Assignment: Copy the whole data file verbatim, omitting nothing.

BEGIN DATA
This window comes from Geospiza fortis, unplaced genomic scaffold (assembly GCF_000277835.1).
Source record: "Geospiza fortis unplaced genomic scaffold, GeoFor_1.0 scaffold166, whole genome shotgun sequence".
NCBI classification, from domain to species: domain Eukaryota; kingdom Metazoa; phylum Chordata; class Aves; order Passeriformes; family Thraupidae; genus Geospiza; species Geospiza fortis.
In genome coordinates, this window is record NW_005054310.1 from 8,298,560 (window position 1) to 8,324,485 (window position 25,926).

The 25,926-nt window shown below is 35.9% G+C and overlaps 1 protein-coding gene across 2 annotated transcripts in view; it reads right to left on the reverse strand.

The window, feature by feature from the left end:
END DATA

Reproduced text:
This window comes from Geospiza fortis, unplaced genomic scaffold (assembly GCF_000277835.1).
Source record: "Geospiza fortis unplaced genomic scaffold, GeoFor_1.0 scaffold166, whole genome shotgun sequence".
NCBI classification, from domain to species: domain Eukaryota; kingdom Metazoa; phylum Chordata; class Aves; order Passeriformes; family Thraupidae; genus Geospiza; species Geospiza fortis.
In genome coordinates, this window is record NW_005054310.1 from 8,298,560 (window position 1) to 8,324,485 (window position 25,926).

The 25,926-nt window shown below is 35.9% G+C and overlaps 1 protein-coding gene across 2 annotated transcripts in view; it reads right to left on the reverse strand.

The window, feature by feature from the left end: